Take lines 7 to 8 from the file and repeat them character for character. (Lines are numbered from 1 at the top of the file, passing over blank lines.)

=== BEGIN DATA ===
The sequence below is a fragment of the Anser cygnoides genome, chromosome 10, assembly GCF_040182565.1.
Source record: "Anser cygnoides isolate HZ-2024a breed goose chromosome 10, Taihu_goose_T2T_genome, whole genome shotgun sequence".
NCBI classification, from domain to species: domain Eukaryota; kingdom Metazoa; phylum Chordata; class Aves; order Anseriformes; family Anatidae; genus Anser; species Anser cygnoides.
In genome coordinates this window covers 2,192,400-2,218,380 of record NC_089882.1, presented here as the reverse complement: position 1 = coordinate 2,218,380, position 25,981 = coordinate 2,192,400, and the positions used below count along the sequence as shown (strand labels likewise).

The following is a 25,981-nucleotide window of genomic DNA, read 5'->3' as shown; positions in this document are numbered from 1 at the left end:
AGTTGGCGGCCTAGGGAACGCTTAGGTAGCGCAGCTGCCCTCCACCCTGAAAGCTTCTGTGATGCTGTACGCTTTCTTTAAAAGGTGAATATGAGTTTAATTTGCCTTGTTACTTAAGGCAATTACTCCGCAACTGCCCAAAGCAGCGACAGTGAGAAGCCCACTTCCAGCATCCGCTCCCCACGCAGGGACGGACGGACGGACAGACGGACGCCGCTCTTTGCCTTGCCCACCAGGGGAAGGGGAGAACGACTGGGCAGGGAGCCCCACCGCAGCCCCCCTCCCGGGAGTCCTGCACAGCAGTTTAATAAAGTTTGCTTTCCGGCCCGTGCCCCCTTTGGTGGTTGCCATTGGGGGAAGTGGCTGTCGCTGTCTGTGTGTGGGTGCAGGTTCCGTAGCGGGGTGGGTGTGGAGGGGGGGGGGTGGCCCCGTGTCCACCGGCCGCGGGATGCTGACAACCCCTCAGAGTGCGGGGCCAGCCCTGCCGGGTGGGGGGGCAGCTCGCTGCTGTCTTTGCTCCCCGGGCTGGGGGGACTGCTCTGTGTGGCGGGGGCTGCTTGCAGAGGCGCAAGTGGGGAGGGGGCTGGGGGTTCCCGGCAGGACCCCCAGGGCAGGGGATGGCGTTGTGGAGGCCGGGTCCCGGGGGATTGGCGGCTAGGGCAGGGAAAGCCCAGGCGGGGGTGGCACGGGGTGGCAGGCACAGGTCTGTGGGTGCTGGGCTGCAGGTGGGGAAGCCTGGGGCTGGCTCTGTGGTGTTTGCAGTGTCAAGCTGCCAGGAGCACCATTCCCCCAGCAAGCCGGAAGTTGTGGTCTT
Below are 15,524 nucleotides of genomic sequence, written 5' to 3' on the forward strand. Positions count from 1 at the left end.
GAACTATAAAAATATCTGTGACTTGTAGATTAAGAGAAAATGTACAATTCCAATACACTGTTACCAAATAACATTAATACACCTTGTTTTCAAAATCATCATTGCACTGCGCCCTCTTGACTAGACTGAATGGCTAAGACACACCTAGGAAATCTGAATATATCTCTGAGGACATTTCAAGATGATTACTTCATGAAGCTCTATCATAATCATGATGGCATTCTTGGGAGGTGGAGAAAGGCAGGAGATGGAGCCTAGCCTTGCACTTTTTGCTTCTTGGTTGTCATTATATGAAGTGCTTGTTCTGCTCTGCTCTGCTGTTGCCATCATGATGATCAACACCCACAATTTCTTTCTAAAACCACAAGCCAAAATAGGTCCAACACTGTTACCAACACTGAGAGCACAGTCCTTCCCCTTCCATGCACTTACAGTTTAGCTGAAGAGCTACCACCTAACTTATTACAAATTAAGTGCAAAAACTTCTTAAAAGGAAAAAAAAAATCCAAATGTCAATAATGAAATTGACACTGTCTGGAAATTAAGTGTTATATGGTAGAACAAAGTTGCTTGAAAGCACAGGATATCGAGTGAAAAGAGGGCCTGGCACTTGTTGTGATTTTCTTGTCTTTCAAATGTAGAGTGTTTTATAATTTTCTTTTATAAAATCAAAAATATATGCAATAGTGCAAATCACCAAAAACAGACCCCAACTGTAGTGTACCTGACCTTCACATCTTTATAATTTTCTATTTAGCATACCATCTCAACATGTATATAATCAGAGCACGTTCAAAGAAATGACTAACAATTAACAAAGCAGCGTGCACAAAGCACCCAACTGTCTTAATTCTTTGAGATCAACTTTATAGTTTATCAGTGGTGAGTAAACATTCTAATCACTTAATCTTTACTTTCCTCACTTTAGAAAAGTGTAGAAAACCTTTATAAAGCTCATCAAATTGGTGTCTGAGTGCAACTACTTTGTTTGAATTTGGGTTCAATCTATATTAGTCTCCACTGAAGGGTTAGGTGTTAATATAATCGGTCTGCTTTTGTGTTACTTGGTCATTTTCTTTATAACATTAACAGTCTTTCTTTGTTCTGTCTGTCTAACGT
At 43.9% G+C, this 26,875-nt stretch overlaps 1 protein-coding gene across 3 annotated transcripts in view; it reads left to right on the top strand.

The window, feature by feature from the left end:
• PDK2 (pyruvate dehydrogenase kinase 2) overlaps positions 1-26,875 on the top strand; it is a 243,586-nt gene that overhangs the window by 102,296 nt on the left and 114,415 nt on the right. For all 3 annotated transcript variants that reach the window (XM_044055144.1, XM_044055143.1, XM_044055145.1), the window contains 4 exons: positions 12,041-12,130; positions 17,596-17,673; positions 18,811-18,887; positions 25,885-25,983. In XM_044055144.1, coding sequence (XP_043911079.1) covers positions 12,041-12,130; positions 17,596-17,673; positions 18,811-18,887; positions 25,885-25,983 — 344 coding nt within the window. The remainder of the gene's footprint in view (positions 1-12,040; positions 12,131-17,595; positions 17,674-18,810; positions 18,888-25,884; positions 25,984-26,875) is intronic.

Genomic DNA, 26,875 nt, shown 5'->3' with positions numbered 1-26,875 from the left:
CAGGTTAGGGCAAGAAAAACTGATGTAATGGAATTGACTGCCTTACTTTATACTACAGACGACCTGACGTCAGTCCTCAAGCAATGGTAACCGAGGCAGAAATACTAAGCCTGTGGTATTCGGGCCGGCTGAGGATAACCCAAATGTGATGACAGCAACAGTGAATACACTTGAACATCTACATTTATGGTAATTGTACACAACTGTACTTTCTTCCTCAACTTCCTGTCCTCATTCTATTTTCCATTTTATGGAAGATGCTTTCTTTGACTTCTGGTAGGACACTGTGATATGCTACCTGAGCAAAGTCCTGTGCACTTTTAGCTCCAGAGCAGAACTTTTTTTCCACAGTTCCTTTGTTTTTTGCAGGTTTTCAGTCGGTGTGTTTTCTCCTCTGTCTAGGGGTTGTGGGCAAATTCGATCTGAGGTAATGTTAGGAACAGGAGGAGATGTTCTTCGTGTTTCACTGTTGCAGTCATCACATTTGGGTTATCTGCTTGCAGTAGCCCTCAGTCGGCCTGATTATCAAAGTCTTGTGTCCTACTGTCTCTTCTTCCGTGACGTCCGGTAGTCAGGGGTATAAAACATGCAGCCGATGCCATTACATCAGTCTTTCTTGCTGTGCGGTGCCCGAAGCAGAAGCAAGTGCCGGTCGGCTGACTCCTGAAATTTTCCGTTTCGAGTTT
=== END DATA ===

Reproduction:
Below are 15,524 nucleotides of genomic sequence, written 5' to 3' on the forward strand. Positions count from 1 at the left end.
GAACTATAAAAATATCTGTGACTTGTAGATTAAGAGAAAATGTACAATTCCAATACACTGTTACCAAATAACATTAATACACCTTGTTTTCAAAATCATCATTGCACTGCGCCCTCTTGACTAGACTGAATGGCTAAGACACACCTAGGAAATCTGAATATATCTCTGAGGACATTTCAAGATGATTACTTCATGAAGCTCTATCATAATCATGATGGCATTCTTGGGAGGTGGAGAAAGGCAGGAGATGGAGCCTAGCCTTGCACTTTTTGCTTCTTGGTTGTCATTATATGAAGTGCTTGTTCTGCTCTGCTCTGCTGTTGCCATCATGATGATCAACACCCACAATTTCTTTCTAAAACCACAAGCCAAAATAGGTCCAACACTGTTACCAACACTGAGAGCACAGTCCTTCCCCTTCCATGCACTTACAGTTTAGCTGAAGAGCTACCACCTAACTTATTACAAATTAAGTGCAAAAACTTCTTAAAAGGAAAAAAAAAATCCAAATGTCAATAATGAAATTGACACTGTCTGGAAATTAAGTGTTATATGGTAGAACAAAGTTGCTTGAAAGCACAGGATATCGAGTGAAAAGAGGGCCTGGCACTTGTTGTGATTTTCTTGTCTTTCAAATGTAGAGTGTTTTATAATTTTCTTTTATAAAATCAAAAATATATGCAATAGTGCAAATCACCAAAAACAGACCCCAACTGTAGTGTACCTGACCTTCACATCTTTATAATTTTCTATTTAGCATACCATCTCAACATGTATATAATCAGAGCACGTTCAAAGAAATGACTAACAATTAACAAAGCAGCGTGCACAAAGCACCCAACTGTCTTAATTCTTTGAGATCAACTTTATAGTTTATCAGTGGTGAGTAAACATTCTAATCACTTAATCTTTACTTTCCTCACTTTAGAAAAGTGTAGAAAACCTTTATAAAGCTCATCAAATTGGTGTCTGAGTGCAACTACTTTGTTTGAATTTGGGTTCAATCTATATTAGTCTCCACTGAAGGGTTAGGTGTTAATATAATCGGTCTGCTTTTGTGTTACTTGGTCATTTTCTTTATAACATTAACAGTCTTTCTTTGTTCTGTCTGTCTAACGT